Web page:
|Home | About | Journals | Submit | Contact Us | Français|
Dacryoadenitis is an acute or chronic inflammation of lacrimal gland caused by a variety of micro-organisms [1, 2, 3, 4]. It can be of non-infective variety too. Acute suppurative dacryoadenitis is a very rare condition and the last case was published in 1987 . A case is presented where a young adult developed acute bacterial dacryoadenitis leading to suppuration. The pathogenic organism was staphylococcus aureus.
A 24-year-old male developed redness and pain in the right eye and slight swelling of the right upper lid. He reported to some general practitioner who suggested it to be minor insect bite or insect allergy. He was given antihistaminic tablets and chloramphenicol + dexamethasone eye drops. After two days when the congestion of eye increased and thinking that he is allergic to chloramphenicol the previous drops were stopped and dexamethasone + neomycin drops were prescribed. Unhappy with all these treatment he reported to our eye OPD on the ninth day.
His body temperature was 38°C. He was not having any systemic disease e.g. mumps, measles, influenza etc.
There was no adjacent skin infection and no history of direct trauma. His right upper eyelid showed oedema and tenderness especially in lateral half. Conjunctiva was congested with scanty discharge. On palpation, there was a tender nodular swelling in the lateral part of the right upper eyelid. There was no proptosis, deviation of eyeball or restriction of ocular movements. Cornea and the deeper eye were unaffected. On raising the lid, the swollen lacrimal gland bulged out from its under surface, it had a pus point on its surface.
A diagnosis of acute suppurative dacryoadenitis involving palpebral portion of the lacrimal gland was made. A sample of conjunctival discharge was collected for culture from the inferior fornix. Pus from the lacrimal gland abscess was drained by making a nick at the pus point. Sample of the pus was also sent for culture. Both these samples grew staphylococcus aureus which was resistant to chloramphenicol, but sensitive to ampicillin, gentamicin and ciprofloxacin. A temporary fistula lasted for four days at the drainage site, but with appropriate systemic and topical antibiotics, the patient became completely asymptomatic after two weeks.
Dacryoadenitis means inflammation of lacrimal gland. It may be acute or chronic. Acute dacryoadenitis is a rare condition, occurring roughly one in 10000 to 14000 ophthalmic cases . Acute suppurative bacterial dacryoadenitis is still rarer and as far as authors knowledge, only one case has been published in last 15 years .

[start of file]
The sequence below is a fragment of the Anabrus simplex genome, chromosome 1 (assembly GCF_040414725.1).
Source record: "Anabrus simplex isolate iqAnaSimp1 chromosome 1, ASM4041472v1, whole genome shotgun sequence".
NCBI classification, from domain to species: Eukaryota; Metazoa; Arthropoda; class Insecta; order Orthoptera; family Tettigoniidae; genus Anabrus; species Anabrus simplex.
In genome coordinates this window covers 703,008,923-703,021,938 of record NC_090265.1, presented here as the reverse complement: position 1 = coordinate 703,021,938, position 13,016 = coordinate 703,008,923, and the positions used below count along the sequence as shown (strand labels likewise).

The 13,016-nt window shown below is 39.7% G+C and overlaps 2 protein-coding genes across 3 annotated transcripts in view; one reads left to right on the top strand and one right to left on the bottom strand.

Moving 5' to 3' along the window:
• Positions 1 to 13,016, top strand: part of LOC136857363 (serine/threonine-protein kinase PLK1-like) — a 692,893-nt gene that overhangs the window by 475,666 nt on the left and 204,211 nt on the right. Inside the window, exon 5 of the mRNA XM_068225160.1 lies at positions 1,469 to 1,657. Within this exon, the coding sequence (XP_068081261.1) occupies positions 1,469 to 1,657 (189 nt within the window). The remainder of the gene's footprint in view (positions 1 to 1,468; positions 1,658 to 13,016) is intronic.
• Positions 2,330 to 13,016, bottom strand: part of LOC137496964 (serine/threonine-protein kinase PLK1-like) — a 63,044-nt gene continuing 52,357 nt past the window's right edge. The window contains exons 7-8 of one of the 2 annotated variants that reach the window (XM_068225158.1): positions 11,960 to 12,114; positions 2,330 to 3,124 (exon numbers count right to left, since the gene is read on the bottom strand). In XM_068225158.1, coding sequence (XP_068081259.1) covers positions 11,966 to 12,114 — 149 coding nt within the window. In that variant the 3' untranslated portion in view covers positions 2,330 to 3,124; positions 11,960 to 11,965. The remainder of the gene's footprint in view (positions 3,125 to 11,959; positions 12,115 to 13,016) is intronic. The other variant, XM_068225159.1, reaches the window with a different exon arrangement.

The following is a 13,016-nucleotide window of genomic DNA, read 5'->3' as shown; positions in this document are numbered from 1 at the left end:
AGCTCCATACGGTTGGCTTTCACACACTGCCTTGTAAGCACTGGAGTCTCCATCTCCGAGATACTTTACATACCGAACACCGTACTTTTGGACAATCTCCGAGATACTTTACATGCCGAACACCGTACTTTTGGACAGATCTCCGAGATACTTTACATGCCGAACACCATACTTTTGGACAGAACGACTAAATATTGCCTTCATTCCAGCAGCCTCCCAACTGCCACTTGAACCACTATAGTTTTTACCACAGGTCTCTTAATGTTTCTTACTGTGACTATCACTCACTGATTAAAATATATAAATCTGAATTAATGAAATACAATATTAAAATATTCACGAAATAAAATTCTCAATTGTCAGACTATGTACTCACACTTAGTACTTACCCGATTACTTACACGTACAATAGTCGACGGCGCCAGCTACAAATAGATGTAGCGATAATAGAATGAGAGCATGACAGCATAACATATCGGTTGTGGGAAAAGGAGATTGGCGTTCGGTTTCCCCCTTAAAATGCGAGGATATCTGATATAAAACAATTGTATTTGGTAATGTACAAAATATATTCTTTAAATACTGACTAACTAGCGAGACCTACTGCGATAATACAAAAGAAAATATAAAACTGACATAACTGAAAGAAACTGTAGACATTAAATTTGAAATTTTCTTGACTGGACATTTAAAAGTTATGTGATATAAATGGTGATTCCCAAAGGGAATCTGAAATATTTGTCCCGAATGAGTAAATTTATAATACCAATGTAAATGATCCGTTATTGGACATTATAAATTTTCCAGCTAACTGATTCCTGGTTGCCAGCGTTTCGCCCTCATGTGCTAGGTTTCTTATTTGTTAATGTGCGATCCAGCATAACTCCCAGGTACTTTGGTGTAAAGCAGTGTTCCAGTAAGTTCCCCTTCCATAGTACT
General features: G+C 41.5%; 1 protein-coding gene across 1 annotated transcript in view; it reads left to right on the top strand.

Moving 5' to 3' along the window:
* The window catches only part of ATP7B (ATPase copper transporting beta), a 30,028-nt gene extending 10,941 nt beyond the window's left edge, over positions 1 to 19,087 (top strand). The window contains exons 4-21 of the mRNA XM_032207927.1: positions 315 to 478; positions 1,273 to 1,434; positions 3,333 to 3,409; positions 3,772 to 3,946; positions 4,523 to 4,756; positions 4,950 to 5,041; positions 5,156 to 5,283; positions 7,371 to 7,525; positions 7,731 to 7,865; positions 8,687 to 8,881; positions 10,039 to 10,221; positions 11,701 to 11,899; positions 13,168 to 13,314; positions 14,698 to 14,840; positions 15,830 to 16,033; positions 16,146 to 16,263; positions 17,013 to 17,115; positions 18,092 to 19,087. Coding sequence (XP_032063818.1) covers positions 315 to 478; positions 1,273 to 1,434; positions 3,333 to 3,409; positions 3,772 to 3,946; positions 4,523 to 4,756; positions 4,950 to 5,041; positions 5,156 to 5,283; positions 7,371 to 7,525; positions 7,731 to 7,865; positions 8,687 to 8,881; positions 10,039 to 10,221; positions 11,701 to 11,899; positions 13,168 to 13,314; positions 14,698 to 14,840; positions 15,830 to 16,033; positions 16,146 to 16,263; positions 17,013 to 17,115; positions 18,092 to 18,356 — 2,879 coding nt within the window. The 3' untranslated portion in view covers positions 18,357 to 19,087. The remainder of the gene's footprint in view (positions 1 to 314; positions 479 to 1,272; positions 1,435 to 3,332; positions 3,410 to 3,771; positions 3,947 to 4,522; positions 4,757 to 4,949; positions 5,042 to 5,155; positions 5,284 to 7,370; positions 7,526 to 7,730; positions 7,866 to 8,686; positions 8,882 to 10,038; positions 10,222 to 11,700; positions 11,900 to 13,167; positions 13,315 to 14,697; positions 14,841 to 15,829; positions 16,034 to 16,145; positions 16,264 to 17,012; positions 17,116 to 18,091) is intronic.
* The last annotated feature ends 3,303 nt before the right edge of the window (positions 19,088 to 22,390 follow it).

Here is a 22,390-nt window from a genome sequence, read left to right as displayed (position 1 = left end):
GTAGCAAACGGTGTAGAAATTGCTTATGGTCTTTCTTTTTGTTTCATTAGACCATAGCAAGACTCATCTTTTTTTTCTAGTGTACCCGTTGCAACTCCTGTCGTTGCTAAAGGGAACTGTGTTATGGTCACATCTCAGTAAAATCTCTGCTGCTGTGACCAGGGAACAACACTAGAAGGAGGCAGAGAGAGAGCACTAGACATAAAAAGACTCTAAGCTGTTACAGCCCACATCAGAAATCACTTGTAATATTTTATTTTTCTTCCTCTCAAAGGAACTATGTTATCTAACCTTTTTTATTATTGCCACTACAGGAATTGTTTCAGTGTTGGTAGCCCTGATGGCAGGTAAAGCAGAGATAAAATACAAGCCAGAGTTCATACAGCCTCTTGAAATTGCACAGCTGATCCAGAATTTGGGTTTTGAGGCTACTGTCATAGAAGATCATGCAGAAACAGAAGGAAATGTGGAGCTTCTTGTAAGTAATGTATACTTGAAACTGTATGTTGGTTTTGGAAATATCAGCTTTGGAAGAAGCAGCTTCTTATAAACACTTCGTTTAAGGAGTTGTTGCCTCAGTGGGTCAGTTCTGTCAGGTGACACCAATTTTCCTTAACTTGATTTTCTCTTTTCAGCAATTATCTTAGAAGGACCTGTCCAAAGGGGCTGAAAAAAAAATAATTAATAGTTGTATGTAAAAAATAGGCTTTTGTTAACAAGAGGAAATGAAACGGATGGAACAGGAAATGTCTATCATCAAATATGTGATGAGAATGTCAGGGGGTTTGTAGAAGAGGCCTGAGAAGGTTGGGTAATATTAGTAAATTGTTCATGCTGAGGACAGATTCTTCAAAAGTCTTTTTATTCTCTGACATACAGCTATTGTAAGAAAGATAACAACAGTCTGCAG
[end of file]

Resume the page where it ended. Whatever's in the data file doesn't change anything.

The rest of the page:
Acute dacryoadenitis may result from systemic infections such as mumps, measles, influenza, infectious mononucleosis, herpes zoster and gonorrhoea and it can also occur consequent to staphylococcal conjunctivitis [1, 3, 4].
Chronic dacryoadenitis can result from tuberculosis, syphilis and sarcoidosis [1, 5, 6]. Dacryoadenitis can result from fungal and parasitic infections. Acute suppurative dacryoadenitis has been reported to be caused by a crysticercus cellulosae . Non-infective causes such as pseudotumour can give rise to dacryoadenitis [8, 9].
This patient had acute bacterial suppurative dacryoadenitis. Such cases can be caused by adjacent infections such as erysipelas, may result from a direct penetrating wound or a metastasis of distant infection such as gonorrhoea or unknown bacteramia, it can result from ascent of conjunctival flora through lacrimal ducts .
Acute dcryoadenitis can affect either palpebral part, or orbital part of the gland separately, or both of them. In the involvement of palpebral part, fullness and pain appears in the upper and outer part of the orbit, followed by an inflammatory oedematous swelling of the outer third of the upper lid producing a mechanical ptosis and typical ‘S’ shaped curve of the upper eyelid margin. Palpation of the lid shows a tender, tense, nut shaped swelling in its substance, continuous neither with the orbital nor the ciliary margin. When the lid is raised the swollen gland may be seen bulging from its under surface. There is no disturbance of ocular movement and there is no proptosis. The inflammation may resolve completely with antibiotics, or it may lead to suppuration.
When the orbital part of gland is involved, the symptoms are accentuated, the general picture is of an orbital cellulitis. Proptosis may appear and eye may be deviated down and inwards . The case which is presented here had involvement of palpebral portion of gland only.
Treatment of acute bacterial dacryoadenitis is with systemic and topical antibiotics. If abscess forms, it has to be drained. Treatment of other types of inflammations depends on their aetiology.
Sometimes complications can arise such as development of fistula, consecutive lacrimal hyposecretion, severe reactive oedema of the orbital tissue .
In the case, the causative organism was staphylococcus aureus. Appropriate antibiotics were not given in time and instead topical steroids were given, which possibly led to development of suppuration.
Due to rarity of occurrence of acute suppurative dacryoadenitis, the index of suspicion remains low and that is why the case is presented.